Smashing World Views…or, at the very least, Picking on the Defective Ones
This week a very complex series of events clumsily rolled up into one word – Egypt – smacked President Obama and his whole administration in the face with a heavy dose of reality. This morning the Washington Post (via Instapundit (1)) soft pedaled the response as a “cautiously shifting world view”. (No, I didn’t read anything past the title at that link.) That may be the outwardly visible skit being presented and parroted but somehow I feel a much sharper sting of a collapsing world view is sinking in at the highest levels of our government. (If it isn’t happening, someone better get that ball rolling.)
These stings seem to be happening more often these days. One very potent one was delivered just yesterday by Victor Davis Hanson in his Works and Days column. (If you don’t already visit that site twice a week for some reality, perspective, and calibration with respect to current events…you should.) But before I serve up his most recent masterpiece, here is a quick review of some past Hanson zingers for a warm up.
First, the unfortunate case of a standard bearer for a particular world view finding his name used as a convenient and appropriate descriptor for ruling class participants in corrupt crony socialism:
“This is a continent of Tom Daschles, who win by being exempt from the burden of government that they subject on others, and win again by having the contacts to sort out government contracts to crony-businesses.” (2)
Next, a very concise jab at typical Hollywood hypocrisy:
“…all parasitic on the very culture they mock.” (3)
Finally, a direct shot at the One himself and his ruling class elitism and rather arrogant and simplistic “not Bush” approach to leadership (think Guantanamo, renditions, tribunals, etc.):
“Wanting something to end, and being the right sort to want something to end, surely were to be synonymous with something ending.” (4)
These all still make me giggle…but if I had a more progressive disposition (and if it weren’t (nearly) impossible to maintain at least a modicum of intellectual honesty/consistency at the same time) the underlying truisms that lead to such commentary just may initiate a sudden unraveling of much of my world view. That fact is that, while we all may not express them with doctoral level phraseologies, a newly awakened citizenry from coast to coast now spots these very themes very easily…even in cleverly presented MSM “news” stories. Even worse, the total awareness of seeing through the BS also serves to reinforce the growing contempt so many already have for these traditional media sources. The movement is alive.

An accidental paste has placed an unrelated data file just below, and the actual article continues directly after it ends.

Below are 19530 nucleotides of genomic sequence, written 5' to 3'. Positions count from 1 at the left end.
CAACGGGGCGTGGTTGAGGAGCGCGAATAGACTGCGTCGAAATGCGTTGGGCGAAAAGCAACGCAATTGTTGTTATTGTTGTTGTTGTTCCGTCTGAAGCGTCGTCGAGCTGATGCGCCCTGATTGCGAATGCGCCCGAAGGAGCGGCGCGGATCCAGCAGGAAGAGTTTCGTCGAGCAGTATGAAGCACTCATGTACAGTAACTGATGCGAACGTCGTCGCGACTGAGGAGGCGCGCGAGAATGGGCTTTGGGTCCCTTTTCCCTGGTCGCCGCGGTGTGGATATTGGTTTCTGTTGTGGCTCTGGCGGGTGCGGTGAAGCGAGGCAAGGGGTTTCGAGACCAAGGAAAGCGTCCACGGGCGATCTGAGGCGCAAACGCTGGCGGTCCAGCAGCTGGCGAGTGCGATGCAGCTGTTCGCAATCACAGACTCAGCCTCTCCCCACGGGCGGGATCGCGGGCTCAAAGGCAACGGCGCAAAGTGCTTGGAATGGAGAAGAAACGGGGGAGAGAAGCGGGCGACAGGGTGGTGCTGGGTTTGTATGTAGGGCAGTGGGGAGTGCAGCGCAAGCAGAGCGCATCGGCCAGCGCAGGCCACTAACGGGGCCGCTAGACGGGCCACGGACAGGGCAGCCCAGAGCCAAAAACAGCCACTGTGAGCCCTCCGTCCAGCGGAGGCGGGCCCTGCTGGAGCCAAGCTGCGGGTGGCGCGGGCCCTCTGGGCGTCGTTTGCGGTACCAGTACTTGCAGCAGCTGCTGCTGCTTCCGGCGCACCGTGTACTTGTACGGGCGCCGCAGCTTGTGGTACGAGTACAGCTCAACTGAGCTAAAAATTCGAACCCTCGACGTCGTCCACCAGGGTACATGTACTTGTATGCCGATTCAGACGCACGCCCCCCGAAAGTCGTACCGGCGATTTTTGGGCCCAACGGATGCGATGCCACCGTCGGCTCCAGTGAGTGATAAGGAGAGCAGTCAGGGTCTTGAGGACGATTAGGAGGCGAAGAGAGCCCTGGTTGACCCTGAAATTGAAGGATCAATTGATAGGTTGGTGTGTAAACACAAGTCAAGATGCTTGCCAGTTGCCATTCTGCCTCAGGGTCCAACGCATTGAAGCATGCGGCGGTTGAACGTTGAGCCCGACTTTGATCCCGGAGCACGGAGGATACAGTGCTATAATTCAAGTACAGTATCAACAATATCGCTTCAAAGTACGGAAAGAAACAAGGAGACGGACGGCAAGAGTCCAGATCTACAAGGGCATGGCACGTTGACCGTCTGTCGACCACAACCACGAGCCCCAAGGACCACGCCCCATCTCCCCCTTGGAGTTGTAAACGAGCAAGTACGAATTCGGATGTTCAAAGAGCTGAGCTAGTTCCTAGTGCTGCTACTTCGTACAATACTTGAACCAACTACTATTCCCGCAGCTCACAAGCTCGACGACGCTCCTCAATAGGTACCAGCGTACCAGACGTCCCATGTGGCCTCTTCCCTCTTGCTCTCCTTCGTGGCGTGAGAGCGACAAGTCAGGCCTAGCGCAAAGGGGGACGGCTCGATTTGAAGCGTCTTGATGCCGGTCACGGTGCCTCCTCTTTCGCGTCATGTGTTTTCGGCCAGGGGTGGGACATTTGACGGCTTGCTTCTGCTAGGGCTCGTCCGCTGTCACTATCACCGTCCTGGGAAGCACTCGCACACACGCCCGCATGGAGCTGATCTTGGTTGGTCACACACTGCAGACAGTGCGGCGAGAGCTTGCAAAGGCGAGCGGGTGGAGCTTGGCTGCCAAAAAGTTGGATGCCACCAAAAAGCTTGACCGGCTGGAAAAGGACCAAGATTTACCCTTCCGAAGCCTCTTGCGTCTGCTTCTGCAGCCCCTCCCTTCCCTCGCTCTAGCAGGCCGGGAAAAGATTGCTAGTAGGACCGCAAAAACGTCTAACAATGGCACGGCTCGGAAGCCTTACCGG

That should do it for warm up material…on to the thrashing that motivated me to post something today. Here is yesterday’s very blunt, very direct assault on the core of modern American liberalism and the anti-Americanism that always stands hand-in-hand with it. Brace yourself:
Finally, multiculturalism is a form of political and historical ignorance. The multiculturalist is an ahistorical fool, who confuses the cultural periphery with the core. Thus the United States is enriched by “multicultural” music, food, fashion, art, and literature from a Mexico or Kenya or Egypt. Fine, wonderful, all the better. But one, in the spirit of “diversity,” does not wish to embrace the Mexican judiciary, the Kenyan econo mic system, or the Arab attitude to women. Multiculturalism is a fraud of sorts, as the activist who wears the serape to campus never quite agitates for adopting the protocols of the Mexican police or the Mexico City elite’s approach to Indian peoples. We do not see signs blaring out: “We want Nigerian speech codes,” “Treat women as they do in Saudi Arabia,” “Look to the Iranians for gay rights,” “Arabs had the right idea about slavery,” etc. When I do radio talk show interviews, usually the harshest U.S. critics are transplanted Middle Easterners who in their furor at American foreign policy never quite explain why they left and do not go back to places that they now idolize — as if the economic, political, and cultural protocols they enjoy here would appear in Gaza or Yemen like dandelions after a rain if it were not for U.S. imperialism. (5)
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